Keyword Lists

Keyword Lists are a list of Tuple pairs.

You simply write them as lists. For instance: [{:one, 1}, 2, {:three, 3}]. There’s a shortcut for defining lists, here’s how it looks: [one: 1, three: 3].

In order to retrieve an item from a keyword list you can either use:

Keyword.get([{:one, 1}, 2, {:three, 3}], :one)

Or use the shortcut:

[{:one, 1}, 2, {:three, 3}][:one]

Because keyword lists are slow when retrieving a value, in it is an expensive operation, so if you are storing data that needs fast access you should use a Map.


Maps are an efficient collection of key/value pairs. The key can have any value you want as a key, but usually should be the same type. Different from keyword lists, Maps allow only one entry for a given key. They are efficient as they grow and they can be used in the Elixir pattern matching in general use maps when you need an associative array.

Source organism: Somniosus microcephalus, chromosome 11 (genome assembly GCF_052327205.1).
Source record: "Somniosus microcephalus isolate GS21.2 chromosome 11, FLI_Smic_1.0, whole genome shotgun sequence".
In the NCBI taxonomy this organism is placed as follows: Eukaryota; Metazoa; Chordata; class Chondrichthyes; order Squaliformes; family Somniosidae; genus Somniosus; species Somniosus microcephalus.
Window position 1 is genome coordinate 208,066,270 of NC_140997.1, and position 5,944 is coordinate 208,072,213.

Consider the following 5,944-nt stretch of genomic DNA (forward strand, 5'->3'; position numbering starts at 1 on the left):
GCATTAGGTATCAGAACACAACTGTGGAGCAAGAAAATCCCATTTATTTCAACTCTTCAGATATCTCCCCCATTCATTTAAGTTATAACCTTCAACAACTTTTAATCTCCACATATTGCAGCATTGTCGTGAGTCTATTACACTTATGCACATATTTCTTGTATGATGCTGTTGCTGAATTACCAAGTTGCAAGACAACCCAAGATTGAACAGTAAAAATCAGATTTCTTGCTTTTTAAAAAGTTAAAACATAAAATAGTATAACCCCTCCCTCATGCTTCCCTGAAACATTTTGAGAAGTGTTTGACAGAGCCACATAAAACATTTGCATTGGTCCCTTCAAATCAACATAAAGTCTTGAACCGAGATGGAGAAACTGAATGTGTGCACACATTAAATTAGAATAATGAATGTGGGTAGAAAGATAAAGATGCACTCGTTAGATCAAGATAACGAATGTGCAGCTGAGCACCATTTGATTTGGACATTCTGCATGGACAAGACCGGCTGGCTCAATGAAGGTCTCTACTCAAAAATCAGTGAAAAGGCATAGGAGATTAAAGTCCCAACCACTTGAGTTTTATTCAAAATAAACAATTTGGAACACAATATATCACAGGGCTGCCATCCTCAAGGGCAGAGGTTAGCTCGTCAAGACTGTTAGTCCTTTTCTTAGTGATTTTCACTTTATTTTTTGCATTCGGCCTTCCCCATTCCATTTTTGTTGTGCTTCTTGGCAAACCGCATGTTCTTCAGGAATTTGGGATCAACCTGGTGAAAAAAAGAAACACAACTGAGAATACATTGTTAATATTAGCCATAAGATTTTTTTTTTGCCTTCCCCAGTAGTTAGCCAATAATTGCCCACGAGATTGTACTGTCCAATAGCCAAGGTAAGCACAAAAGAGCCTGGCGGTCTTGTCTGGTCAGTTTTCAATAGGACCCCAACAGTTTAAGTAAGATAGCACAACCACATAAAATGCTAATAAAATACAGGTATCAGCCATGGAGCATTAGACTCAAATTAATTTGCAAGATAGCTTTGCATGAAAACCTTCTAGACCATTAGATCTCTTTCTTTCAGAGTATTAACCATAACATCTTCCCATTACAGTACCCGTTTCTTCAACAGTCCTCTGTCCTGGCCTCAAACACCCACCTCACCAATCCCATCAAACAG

This article originally appeared on Toptal

Flowers near office

from Instagram:

Windows Vs Linux – One more time

Tux, as originally drawn by Larry Ewing
Image via Wikipedia

One of the most written and commented articles has to be Linux vs Windows (of course there are competitors like vim vs emacs) but none has been covered so much as Linux vs Windows. So, what am I going to write here which is not covered earlier in so many other posts. Well a little different perspective 🙂


We will take this post in points so that we do not divert and its easier for you to comment with quotes to point number 🙂

1) These are for complete different segments of users.

Windows is for everyone and Linux is for geeks and fan-boy‘s. Well, not that I agree with this but lets face the fact. Windows is OS on which all the drivers works and you dont have to worry about which Webcam I need to buy or which scanner will work.